|<PREVIOUS PAGE ~ index ~ NEXT PAGE>|
|For a colorized version of this card and other additional product information,|
see page 175 of the Earl J. Arnold Advertising Card Collection
Robert Augustus Chesebrough invented Vaseline (U.S. Patent No. 127,568, 1872). The company itself was successful though its name was never as famous as that of its product. Wikipedia's article on Chesebrough Manufacturing discusses both the product and the history of the company. James Bennett's site, comestics and skin, also has an excellent article tracing company history and elaborating on variations of the company product itself.
Variously labeled as "Monarch Luggage Company" and "American Can Company, Stopper Factory," this Google Street View (Jan 2013) shows what remains of a large complex of Chesebrough buildings as described by Maggie Land Blanck on her detailed site. The history of this Brooklyn location is complicated. To unscramble it, Maggie's site is highly recommended.
The process of making Vaseline in the late 1800s was not for the faint of heart. As some of the resources above note, fires were frequent, punctuated by the occasional explosion.
|also listed in Yale Literary Review 1884 ad as 292 Chapel St., New Haven CT|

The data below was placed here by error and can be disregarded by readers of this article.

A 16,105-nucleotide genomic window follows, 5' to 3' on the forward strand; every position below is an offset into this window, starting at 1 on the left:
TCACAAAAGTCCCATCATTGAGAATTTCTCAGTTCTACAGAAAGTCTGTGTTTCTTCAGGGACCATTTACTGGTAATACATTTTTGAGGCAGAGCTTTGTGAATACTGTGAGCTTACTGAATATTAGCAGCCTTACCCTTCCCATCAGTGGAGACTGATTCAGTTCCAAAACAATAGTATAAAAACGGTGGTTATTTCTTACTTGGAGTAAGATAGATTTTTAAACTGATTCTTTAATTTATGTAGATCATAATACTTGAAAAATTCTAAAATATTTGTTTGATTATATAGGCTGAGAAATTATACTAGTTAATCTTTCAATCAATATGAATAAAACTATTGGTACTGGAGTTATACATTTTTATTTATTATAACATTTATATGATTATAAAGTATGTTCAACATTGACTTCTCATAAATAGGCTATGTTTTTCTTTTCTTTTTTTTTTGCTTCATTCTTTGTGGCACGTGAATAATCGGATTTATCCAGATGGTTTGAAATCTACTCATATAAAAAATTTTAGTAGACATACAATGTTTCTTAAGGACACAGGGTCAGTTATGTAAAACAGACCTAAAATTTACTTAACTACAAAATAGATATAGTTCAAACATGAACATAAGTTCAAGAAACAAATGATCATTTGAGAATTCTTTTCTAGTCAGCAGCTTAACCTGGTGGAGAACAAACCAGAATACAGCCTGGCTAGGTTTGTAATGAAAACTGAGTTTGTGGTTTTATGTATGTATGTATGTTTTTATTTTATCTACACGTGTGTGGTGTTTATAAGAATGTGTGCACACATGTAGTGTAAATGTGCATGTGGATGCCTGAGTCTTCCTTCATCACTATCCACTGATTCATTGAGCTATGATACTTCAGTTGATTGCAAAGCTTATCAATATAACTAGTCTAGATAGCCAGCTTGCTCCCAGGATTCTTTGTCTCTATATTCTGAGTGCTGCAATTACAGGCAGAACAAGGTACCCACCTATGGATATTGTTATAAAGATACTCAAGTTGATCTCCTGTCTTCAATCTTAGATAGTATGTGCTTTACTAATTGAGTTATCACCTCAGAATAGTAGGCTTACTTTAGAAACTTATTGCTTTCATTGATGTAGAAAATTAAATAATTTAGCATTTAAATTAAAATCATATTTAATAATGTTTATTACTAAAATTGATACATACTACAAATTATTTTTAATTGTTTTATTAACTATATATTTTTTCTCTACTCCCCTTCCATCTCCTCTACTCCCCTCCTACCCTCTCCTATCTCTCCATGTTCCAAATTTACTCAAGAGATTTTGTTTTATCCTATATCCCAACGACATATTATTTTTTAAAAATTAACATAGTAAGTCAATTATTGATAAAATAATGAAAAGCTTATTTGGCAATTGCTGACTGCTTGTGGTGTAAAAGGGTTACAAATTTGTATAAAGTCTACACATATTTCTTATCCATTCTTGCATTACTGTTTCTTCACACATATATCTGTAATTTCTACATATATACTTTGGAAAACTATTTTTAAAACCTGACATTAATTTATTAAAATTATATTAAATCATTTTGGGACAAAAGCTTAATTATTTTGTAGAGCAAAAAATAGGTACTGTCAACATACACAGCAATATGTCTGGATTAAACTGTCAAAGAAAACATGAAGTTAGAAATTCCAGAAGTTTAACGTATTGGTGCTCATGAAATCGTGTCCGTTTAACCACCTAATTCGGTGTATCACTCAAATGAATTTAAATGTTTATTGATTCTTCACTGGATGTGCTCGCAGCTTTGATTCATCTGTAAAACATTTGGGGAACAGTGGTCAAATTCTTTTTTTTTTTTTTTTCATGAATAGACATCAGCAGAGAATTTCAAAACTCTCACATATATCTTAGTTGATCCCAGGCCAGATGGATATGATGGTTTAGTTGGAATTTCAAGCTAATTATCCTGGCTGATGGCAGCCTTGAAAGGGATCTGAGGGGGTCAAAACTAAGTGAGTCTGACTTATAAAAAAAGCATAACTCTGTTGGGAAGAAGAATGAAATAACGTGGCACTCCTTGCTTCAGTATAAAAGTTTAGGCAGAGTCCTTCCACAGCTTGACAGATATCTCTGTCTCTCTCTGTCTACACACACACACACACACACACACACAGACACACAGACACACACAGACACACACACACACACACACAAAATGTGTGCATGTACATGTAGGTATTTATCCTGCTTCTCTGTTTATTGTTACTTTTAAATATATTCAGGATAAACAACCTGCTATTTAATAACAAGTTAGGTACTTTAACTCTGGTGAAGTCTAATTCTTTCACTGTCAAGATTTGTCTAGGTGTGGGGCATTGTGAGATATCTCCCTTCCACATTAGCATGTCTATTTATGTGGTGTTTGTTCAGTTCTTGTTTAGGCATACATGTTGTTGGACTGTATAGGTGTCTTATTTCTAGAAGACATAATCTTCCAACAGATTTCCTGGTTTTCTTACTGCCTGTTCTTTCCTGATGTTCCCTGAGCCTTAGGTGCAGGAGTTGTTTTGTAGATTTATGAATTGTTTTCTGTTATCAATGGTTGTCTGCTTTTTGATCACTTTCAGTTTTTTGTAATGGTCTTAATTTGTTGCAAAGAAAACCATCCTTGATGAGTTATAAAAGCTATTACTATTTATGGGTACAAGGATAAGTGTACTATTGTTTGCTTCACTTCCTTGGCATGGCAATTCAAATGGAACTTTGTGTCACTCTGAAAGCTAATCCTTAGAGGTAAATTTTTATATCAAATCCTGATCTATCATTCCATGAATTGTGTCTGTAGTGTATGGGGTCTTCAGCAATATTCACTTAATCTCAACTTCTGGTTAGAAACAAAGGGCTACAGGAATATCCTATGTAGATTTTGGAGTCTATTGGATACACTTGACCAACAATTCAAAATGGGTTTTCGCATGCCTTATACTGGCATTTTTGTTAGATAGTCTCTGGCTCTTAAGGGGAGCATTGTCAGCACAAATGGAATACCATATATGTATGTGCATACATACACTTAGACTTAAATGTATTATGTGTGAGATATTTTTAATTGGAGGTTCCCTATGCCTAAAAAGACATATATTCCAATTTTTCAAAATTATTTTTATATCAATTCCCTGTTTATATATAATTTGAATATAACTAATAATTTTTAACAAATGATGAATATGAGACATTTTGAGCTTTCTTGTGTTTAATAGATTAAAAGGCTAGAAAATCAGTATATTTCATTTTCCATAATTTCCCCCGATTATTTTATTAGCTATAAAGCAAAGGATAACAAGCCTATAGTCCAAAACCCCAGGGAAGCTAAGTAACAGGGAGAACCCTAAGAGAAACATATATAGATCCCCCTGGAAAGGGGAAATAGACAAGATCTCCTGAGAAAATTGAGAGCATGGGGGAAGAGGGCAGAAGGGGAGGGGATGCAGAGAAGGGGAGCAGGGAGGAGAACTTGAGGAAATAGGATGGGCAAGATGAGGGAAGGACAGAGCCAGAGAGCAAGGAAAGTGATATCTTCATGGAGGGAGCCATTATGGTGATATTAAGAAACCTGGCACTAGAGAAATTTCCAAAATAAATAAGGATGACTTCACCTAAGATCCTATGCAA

In 2015, 292 is a park and 229 is a parking lot.
|ouch! Dr. Mettaur to the rescue!|
|H.A. Bartlett, 115 & 117 N. Front St., Philadelphia PA|
H.A. Bartlett invented a better bottle for its blacking (from Google Patents):
"The object of the invention is to produce a bottle with a recess or chamber in which the sponge or swab may have the superfluous material removed therefrom to good advantage, and which may be readily kept clean externally when the sponge is withdrawn."
Antique-bottles.net has a number of photos of this new bottle along with a photo of a bottle of the design pictured in the card above. The Company manufactured both shoe and stove blacking. The bottle was designed for many such subtances, as the patent makes clear.
|Brown Chemical Co., Baltimore, MD|
Here's an ad for the product courtesy Google Books & Vick's Monthly Magazine:
I think you'll agree that the ad above is plain. It has no attention-grabbing features except for the LARGE, BOLD FONT. In the midst of several such ads, it could easily be ignored.
Leave it to the ad agencies to notice this little problem! Here's how they solved it as per Google Books:
This site includes historical materials that may contain negative stereotypes or language reflecting the culture or language of a particular period or place. These items are presented as part of the historical record, and do not represent or in any way reflect the personal views of the author of this blog, his ancestors, or his family.